“I spoke with his girlfriend over text before my roommate burst in around 12 at night and started yelling at me about how I was the one with the problem. We yelled at each other for a bit before I directed the conversation to a more respectful tone, but no common ground was found.”
Joseph spoke to Residential Life several times about obtaining another roommate or moving to a single room. As an introvert, he cherishes his quiet time to decompress and write and needs a place where he can be comfortable and relax. Not having this space was particularly troublesome since coming home every weekend was out of the question for him due to the distance and expense.
This situation was further complicated by Joseph’s difficulty in meeting people. Let me clarify, he had met individuals he would refer to as loose acquaintances, but he did not have a group of friends with whom he could be himself. Often, he would eat alone at the dining hall. Many of his weekends were spent on the phone with his friends from home or alone on a campus where most students went home Friday afternoon and returned Sunday evening.
Finding a group to join on campus was particularly challenging, as well. Because they are run mainly by students, if they did not arrange meetings and outings, then Joseph was at a loss. He checked the university’s online portal and bulletin boards in the dorms and academic buildings for group announcements but to no avail.
This situation merely escalated his feelings of loneliness and left him wondering why he chose a university so far from family and friends. His resolve was weakening, and I feared he would not continue despite loving his classes and all he was learning.
The day I said goodbye
I promised I would not cry, not just for Joseph’s sake but for myself.
I knew this day was inevitable, and in a way, I had been preparing for it for months. During the summer, I encouraged Joseph to be more independent, running errands for me, going to the doctor by himself, and hanging out with his friends. In the meantime, I was spending more time with my boyfriend, Lewis, and even planning fun things we could do in the fall.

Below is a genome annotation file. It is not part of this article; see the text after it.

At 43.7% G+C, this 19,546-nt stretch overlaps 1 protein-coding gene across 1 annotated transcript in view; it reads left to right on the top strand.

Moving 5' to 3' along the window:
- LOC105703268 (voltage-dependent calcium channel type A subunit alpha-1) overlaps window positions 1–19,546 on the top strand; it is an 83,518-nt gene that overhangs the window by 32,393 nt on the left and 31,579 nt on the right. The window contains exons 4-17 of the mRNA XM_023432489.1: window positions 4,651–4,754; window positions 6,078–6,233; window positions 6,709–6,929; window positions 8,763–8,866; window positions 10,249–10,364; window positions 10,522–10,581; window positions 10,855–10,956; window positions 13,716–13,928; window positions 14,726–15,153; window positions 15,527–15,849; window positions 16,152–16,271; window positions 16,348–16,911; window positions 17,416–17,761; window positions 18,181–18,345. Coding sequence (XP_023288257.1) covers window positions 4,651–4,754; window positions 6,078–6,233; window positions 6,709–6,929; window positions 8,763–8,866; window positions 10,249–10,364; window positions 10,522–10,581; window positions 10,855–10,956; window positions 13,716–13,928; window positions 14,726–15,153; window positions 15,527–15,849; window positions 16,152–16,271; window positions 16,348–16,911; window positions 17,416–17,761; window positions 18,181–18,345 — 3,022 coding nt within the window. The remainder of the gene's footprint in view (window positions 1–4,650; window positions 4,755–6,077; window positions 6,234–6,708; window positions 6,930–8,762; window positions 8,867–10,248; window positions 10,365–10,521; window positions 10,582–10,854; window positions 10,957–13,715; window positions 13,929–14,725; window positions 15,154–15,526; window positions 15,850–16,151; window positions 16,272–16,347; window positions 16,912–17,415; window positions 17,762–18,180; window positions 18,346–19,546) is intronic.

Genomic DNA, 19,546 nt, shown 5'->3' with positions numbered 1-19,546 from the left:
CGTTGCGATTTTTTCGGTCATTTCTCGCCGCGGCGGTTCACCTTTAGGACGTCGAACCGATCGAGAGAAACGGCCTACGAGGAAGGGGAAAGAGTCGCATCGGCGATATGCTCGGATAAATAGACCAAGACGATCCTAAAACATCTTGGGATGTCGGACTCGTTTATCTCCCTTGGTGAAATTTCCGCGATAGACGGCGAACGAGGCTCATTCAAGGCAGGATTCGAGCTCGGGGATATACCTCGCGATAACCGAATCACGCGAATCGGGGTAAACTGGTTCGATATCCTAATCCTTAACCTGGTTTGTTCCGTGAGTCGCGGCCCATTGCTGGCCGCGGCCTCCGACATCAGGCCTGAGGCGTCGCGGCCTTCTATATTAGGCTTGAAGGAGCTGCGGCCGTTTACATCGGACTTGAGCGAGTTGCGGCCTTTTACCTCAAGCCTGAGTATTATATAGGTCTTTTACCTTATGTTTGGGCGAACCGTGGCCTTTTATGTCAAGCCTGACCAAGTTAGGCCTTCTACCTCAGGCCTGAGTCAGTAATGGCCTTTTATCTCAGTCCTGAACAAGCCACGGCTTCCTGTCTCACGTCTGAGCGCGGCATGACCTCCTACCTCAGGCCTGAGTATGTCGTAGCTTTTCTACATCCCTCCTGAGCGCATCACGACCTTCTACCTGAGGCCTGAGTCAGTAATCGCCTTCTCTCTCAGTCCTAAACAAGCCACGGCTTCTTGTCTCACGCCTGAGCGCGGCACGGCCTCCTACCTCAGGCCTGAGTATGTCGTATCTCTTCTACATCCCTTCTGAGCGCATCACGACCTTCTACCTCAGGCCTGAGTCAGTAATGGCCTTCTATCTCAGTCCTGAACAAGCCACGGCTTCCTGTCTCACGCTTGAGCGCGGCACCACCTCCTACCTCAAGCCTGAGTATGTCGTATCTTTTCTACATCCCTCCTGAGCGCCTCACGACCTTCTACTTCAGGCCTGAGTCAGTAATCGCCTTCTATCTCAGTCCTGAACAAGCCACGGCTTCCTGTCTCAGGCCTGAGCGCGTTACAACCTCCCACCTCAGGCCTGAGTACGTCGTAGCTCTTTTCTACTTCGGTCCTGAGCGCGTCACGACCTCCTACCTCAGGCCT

So I actually believed that when this day arrived, I would be fine, even welcome the freedom that would follow.
The drive to Pittsburgh was hot and long — very long. We ran into a few traffic pockets along the turnpike, which happily extended the inevitable. The radio was silent while our conversations darted from topic to topic as if we were trying to wrap up any loose ends or unresolved debates.
As we got closer to the university, we learned from large electronic signs on the highway that all universities in Pittsburgh were welcoming all of their freshmen for orientation — that day. The city was a madhouse with drivers from various parts of the state and country making wrong turns or going the wrong way on unfamiliar streets.
And yes, we got lost, but thanks to GPS, we eventually arrived.
I pulled my car up to the front of his dorm where we were greeted with loud dance music and university employees who quickly removed Joseph’s belongings from my car and whisked him away to his dorm room. I was told to find parking in the visitor’s lot as more parents and students in vehicles lined up behind me.
Fortunately, the campus is small, and I knew where the lot was and parked. I walked back to his dorm, holding a few missed items in my hands. The summer heat left me dripping with sweat, an unpleasant but welcome distraction.
When I arrived at the front door of his dorm, I phoned him to meet me, and he escorted me through the busy hallways with people coming and going to his room. It was small but adequate with a little refrigerator, microwave and air conditioner, as well as two large closets and ample space for storage under each bed.
Joseph’s belongings were on the floor and his bed. Having arrived earlier, his roommate had made his bed, put away his clothes and belongings, and decorated his side of the room.
Joseph seemed a bit flustered and asked me if it was OK that I leave now. I was surprised and hurt. Despite my offers to help him organize his side of the room, he insisted on doing it all himself. I didn’t want to embarrass him, so I agreed to leave. We walked back to the car and gave each other a long hug.
I watched him walk from the parking lot to a pathway next to a campus building until he was out of sight. He was on his way, and I was left standing there. But I promised myself I wouldn’t cry.